Does your business card gives you status?

The sketch
A sketch is not always sexy but it’s the inception of possible design outcomes. A direction that can spring different options without the need to bring in all the details in place. For the designer though most of those details are all in place.

LinkedInSSBizCardSketch
There are many ways to come up with a visual system for your branding identity. You might need a motif, or a pattern to bring it all together with meaning. It’s all about the image you want to project and why. Designers need to think of all the final aspect of the card they are designing. Covering the type of paper, the colour system, the printing techniques applicable, size of the card, cost, etc.

One size doesn’t fit all
Once the logo and its name are pretty much to the desired look, the designer tries out different ways where the logo will be living. Flexibility is key but trying to work within a space that’s not ideal won’t get your logo to shine. Designers test different options where the logo might live and how it will look like.
Screen Shot 2015-11-07 at 9.45.24 AMYour colour scheme
Your branding identity is also base on a colour system. Once a main colour is chosen some complementary ones are thought out, they will support all your future applications.
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A motif or a pattern that will represent you
Your branding identity can own a unique motif that identifies you. Here’s how I created the Smiling Surface motif and how it was used. See flat card below.
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The silver tray

Through out history the business card also named “calling card” or visiting card. They represented status by the aristocrats of the 17th century. By the reign of Louis XIV, the visiting cards had become a staple of upper echelon. By the 19th century a visiting card was essential to the life of any upper or middle class. Each home had a silver card tray. The cards collected in the tray served as a catalog of those who had visited the household and of the households to which a reciprocal call was due. The giving and receiving of cards, then, was tangible evidence of meeting one’s social obligations.

The card’s goal is to convey the name of the cardholder, his title, his academic degrees, the company he is affiliated, and the relevant contact information. If you conduct business in another country like in China your business card will live by different rules and value.

Go and distinguish yourself.
A business card can make the right statement of who you are and what you do to the right audience. Be proud to show your card, it’s the professional ‘you’ that is left behind.
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The Smiling Surface card shows who I am and what I do. A card can be more than expected with some creative thinking. The final product becomes an object that easily sits on the clients desk.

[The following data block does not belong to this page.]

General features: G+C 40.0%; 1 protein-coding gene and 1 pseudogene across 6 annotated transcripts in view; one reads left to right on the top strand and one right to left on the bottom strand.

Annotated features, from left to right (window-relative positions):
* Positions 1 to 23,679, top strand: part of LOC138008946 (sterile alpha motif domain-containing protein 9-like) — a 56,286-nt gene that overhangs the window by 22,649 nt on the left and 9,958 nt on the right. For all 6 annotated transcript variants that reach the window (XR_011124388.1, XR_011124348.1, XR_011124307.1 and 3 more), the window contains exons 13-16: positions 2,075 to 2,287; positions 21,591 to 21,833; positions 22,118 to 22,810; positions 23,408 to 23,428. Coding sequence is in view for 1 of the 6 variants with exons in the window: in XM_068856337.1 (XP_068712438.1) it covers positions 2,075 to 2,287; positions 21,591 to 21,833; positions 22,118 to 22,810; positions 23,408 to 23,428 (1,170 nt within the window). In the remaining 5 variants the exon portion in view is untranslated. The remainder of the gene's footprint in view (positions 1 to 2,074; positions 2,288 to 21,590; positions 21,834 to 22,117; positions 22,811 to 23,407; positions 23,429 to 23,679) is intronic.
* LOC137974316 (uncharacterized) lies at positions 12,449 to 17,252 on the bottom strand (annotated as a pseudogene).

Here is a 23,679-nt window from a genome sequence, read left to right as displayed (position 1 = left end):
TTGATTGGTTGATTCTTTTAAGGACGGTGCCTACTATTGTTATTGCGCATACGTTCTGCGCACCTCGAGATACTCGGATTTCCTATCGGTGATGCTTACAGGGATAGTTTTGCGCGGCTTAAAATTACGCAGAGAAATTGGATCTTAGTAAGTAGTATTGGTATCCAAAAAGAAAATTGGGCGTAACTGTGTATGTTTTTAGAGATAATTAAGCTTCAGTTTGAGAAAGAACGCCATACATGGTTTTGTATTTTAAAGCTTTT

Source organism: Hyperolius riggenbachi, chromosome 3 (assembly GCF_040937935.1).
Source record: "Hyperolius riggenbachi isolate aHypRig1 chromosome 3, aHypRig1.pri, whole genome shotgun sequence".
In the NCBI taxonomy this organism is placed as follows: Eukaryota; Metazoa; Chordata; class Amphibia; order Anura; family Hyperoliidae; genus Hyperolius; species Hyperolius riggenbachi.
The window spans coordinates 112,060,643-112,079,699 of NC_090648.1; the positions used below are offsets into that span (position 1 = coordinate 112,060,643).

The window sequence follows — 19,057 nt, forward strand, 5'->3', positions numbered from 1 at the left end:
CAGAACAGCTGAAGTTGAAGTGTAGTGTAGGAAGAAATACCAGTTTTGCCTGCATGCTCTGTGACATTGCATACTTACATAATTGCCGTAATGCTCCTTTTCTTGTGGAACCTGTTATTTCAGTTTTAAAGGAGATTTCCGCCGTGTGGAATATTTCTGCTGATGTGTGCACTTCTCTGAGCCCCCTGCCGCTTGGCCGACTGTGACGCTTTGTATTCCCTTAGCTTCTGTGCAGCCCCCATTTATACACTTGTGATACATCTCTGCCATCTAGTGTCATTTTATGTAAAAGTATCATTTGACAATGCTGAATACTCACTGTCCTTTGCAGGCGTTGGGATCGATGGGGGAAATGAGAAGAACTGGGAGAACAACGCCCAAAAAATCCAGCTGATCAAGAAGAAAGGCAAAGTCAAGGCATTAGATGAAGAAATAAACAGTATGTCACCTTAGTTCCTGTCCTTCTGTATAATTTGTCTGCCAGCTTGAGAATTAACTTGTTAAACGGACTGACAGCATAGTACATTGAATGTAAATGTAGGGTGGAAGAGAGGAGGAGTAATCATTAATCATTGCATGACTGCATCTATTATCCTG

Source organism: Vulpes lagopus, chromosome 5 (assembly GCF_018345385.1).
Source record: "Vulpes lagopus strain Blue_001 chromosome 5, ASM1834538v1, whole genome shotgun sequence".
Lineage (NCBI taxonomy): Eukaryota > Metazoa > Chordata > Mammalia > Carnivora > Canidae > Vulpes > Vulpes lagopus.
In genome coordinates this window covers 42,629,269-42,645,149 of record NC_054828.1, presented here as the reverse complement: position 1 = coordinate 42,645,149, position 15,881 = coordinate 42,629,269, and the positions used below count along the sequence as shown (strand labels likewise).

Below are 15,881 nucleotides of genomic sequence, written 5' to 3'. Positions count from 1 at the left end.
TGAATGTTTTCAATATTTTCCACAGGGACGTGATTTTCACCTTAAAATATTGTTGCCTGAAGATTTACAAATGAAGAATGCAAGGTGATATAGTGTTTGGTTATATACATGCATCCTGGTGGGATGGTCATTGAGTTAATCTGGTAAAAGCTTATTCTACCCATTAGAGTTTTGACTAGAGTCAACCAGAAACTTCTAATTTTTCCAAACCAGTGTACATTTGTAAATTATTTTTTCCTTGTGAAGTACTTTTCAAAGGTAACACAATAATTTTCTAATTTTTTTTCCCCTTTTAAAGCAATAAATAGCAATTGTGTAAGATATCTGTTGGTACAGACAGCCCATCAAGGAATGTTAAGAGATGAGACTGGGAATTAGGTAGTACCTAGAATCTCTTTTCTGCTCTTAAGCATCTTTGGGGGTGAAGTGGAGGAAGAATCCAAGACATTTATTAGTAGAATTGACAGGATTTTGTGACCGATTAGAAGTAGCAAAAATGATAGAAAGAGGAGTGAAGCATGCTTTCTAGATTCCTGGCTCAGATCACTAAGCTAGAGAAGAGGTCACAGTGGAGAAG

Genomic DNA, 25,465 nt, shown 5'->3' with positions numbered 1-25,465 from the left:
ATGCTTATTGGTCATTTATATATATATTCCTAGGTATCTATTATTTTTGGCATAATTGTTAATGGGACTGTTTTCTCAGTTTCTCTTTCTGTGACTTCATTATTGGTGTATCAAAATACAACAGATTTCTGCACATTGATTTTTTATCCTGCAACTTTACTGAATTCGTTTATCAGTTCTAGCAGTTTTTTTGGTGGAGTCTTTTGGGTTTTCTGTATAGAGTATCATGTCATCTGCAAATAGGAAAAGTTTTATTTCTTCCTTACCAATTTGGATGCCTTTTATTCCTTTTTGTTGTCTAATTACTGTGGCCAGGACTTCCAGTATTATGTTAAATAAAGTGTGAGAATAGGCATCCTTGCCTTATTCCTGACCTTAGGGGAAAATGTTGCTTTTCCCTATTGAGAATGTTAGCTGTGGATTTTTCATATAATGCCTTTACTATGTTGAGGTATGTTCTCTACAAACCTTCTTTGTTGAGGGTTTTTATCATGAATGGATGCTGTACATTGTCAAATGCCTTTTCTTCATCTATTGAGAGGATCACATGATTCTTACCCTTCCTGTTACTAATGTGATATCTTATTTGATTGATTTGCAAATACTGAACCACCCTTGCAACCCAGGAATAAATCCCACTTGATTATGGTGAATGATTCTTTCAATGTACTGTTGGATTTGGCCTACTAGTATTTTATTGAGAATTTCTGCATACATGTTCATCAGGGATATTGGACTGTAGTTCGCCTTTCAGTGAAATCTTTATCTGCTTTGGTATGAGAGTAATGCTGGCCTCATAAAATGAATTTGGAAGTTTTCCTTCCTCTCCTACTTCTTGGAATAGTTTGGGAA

ss biz card

From naming your business to designing its logo. A short story.

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Your logo is your business main character accompanied by your company name. It’s that icon, shape or typographic element or both, that will constantly be present on all your business communications. It takes time with some investments to become Apple or Nike where they are only recognize now by their logo.

You developed your product or service with the desire to solve a problem. It’s likely that you’ve also pondered on an official company name.

Naming a product, a service or a company can be a challenge. Branding legend Marty Neumeier says that good product names have seven characteristics. I believe those qualities are also applicable to business names. Now ask yourself.

Is my name:
Distinctive?
Short?
Appropriate?
Easy to spell and pronounce?
Likable?
Extendable?
Protectable?
Is the domain name available?

Researching your industry
Don’t you want your own style, colours, typography, and branding to be different than your competitors? I know it’s sounds obvious but we often dismiss the value of analyzing the competition’s visual approach. Because it’s where your business will be cohabiting. Designers research their client’s competition before sketching any idea.

You found some names
Now that you have a few names, test them out. You might be set on a favourite name but you need some honest feedback. Often we are too close to the subject. Ask all your key players and listen to their comments. You never know what can bloom from it.

How I discovered my business name?
Another short story.

Smiling Surface came to life after reading “Famous Brand” and some soul searching. One element was constantly present. It’s that common response when presenting design work and noticing the client’s reactions. Some were expressive, talkative, some were quietly analyzing and some were smiling at the ideas proposed. In the end it was that conclusive smile of satisfaction.

Now for the word surface. An obvious aspect taken for granted is that without a support design doesn’t exist. From that piece of paper, to the web, to the cool t-shirt you wear on weekends, the surfaces are endless. Without an applied surface design has nowhere to live and no audience.

How I came up with the Smiling Surface logo?
Combining the smile (the human element) with the exclamation point (the typographic element) it created a simple logo/icon that can live on any surface.

You may wonder why I chose the exclamation point. It’s the only punctuation mark that creates an impact to a sentence. Your message needs to speak creatively to our audience. Your product or service need to make an impact.
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